That’s why, however much I might prefer the D.C. court system to the one in Philadelphia, I was surprised to encounter the “one family, one court” juvenile system here.

I fully understand the rationale behind it.  A family court judge takes a much more holistic approach to dealing with the accused – the respondent — in a juvenile case.   He is interested not in meting out punishment but in rehabilitating the juvenile so that the juvenile can put his life back on track and get back into the community.  It therefore makes sense for the same judge to deal with the juvenile each time he returns to the system with a new charge.  It also makes sense for the same judge to deal with all the kids from the same household.  I was surprised recently when Judge Ross knew far more about a juvenile’s living conditions than I did as the juvenile’s lawyer.  It turns out that the judge had been dealing with the same family for years through an older child in the household.

And, in fact, based on my still limited experience, the system in D.C. does seem to work.  Judges take the bench on time.  They listen to you.  Applying the law, they throw out cases when they need to.  Most importantly, they appear to have genuine concern and affection for the young people who appear in front of them.

With some unfortunate exceptions, the same holds true for probation officers, social workers and shelter house staff. They return phone calls.  They come to court.  They are often aware of problems before you are and can often be convinced try to work something out with you before taking the matter to the court.  Finally, the more rabid law-and-order prosecutors don’t seem to end up at the Juvenile Division of the Attorney General’s Office.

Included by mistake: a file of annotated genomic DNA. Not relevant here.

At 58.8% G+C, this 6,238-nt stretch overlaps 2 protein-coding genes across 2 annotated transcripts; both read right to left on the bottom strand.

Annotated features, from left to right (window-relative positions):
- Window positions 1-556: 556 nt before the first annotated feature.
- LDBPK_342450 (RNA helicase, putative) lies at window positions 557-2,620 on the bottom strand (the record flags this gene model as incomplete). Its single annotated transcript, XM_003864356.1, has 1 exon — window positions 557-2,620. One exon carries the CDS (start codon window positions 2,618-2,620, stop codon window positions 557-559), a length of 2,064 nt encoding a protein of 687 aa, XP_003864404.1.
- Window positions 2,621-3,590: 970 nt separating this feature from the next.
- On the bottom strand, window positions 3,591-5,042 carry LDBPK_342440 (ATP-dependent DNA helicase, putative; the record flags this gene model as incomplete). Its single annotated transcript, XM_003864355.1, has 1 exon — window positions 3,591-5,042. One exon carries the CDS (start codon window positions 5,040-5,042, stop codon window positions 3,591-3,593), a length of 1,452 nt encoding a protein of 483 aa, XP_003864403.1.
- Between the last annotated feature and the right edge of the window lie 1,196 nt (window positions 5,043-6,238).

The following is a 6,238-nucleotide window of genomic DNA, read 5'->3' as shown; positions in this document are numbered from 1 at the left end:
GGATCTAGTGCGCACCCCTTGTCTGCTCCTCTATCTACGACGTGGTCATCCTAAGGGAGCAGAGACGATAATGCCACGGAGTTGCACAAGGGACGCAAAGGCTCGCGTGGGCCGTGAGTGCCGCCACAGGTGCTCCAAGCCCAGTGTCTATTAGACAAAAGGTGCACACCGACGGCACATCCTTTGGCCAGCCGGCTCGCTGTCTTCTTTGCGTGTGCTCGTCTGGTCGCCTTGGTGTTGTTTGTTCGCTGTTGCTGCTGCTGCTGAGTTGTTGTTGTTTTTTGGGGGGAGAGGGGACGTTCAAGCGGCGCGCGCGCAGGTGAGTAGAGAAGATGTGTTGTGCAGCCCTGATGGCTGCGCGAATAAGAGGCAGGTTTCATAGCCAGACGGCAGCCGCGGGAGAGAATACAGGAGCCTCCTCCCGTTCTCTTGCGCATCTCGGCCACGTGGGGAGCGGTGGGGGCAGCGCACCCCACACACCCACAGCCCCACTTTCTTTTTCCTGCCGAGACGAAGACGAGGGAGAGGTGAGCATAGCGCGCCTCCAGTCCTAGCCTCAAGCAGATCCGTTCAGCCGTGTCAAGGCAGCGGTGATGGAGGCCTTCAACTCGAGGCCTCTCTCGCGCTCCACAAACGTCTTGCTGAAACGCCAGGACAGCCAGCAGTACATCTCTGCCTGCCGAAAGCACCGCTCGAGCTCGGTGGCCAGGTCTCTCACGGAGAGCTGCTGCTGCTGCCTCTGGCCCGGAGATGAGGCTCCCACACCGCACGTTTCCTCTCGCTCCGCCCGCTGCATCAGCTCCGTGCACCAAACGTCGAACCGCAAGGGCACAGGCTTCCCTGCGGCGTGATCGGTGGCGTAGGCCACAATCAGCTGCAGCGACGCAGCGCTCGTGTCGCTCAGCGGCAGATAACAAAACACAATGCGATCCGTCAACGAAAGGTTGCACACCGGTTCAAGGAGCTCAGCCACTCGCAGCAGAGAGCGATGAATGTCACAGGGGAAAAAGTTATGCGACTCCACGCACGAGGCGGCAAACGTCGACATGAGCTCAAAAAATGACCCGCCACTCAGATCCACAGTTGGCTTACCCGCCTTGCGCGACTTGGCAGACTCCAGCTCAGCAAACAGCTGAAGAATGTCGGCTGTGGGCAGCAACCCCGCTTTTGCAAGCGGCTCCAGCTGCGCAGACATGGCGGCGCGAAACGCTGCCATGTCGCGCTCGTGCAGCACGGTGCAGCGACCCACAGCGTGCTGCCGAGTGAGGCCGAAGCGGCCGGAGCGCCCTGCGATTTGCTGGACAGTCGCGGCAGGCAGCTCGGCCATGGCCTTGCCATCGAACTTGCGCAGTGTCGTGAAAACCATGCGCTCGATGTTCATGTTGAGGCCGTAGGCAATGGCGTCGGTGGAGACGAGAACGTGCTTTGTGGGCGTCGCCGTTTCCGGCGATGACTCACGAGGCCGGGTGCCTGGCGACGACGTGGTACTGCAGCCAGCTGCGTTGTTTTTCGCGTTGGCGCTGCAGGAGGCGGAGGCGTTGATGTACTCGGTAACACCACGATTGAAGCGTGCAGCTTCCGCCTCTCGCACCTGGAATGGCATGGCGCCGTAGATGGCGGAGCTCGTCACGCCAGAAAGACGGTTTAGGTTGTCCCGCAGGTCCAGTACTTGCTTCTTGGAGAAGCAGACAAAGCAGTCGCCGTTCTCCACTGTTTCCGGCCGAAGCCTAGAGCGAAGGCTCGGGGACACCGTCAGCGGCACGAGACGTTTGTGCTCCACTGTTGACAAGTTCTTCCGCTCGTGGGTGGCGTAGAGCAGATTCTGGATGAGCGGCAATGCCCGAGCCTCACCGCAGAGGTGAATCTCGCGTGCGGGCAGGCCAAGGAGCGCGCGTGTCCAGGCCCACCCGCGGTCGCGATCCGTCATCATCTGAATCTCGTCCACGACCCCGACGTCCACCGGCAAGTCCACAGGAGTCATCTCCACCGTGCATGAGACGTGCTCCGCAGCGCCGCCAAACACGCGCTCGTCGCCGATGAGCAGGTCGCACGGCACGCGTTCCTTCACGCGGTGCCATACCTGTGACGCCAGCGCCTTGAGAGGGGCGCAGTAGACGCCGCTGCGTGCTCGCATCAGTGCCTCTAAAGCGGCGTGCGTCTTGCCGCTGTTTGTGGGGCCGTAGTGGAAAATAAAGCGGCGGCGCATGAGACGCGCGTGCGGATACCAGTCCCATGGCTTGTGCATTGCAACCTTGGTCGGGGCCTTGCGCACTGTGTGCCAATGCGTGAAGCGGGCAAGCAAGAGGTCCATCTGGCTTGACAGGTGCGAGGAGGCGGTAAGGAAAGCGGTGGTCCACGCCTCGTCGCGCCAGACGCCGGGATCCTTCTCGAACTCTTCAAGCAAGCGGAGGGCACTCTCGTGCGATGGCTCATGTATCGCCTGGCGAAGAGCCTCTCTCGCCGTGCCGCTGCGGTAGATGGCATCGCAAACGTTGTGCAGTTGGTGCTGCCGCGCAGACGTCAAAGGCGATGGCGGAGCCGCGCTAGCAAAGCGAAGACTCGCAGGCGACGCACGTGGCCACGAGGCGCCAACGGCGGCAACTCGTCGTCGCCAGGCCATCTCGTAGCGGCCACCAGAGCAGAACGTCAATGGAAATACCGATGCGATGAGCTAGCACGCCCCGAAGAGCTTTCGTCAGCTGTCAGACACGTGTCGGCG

Where the “one family, one court” approach becomes problematic is during the guilt-finding phase.  As it turns out, D.C. family court judges have very good memories that are aided, I assume, by the private notes that they take on each respondent. I appeared in front of Judge Lee the other day on behalf of a client who had just been arrested on a new charge, and was amazed that the judge not only remembered little things about my client (that he liked to play basketball, what he had said at the last listing on the other case), the judge also remembered details about the client’s mother.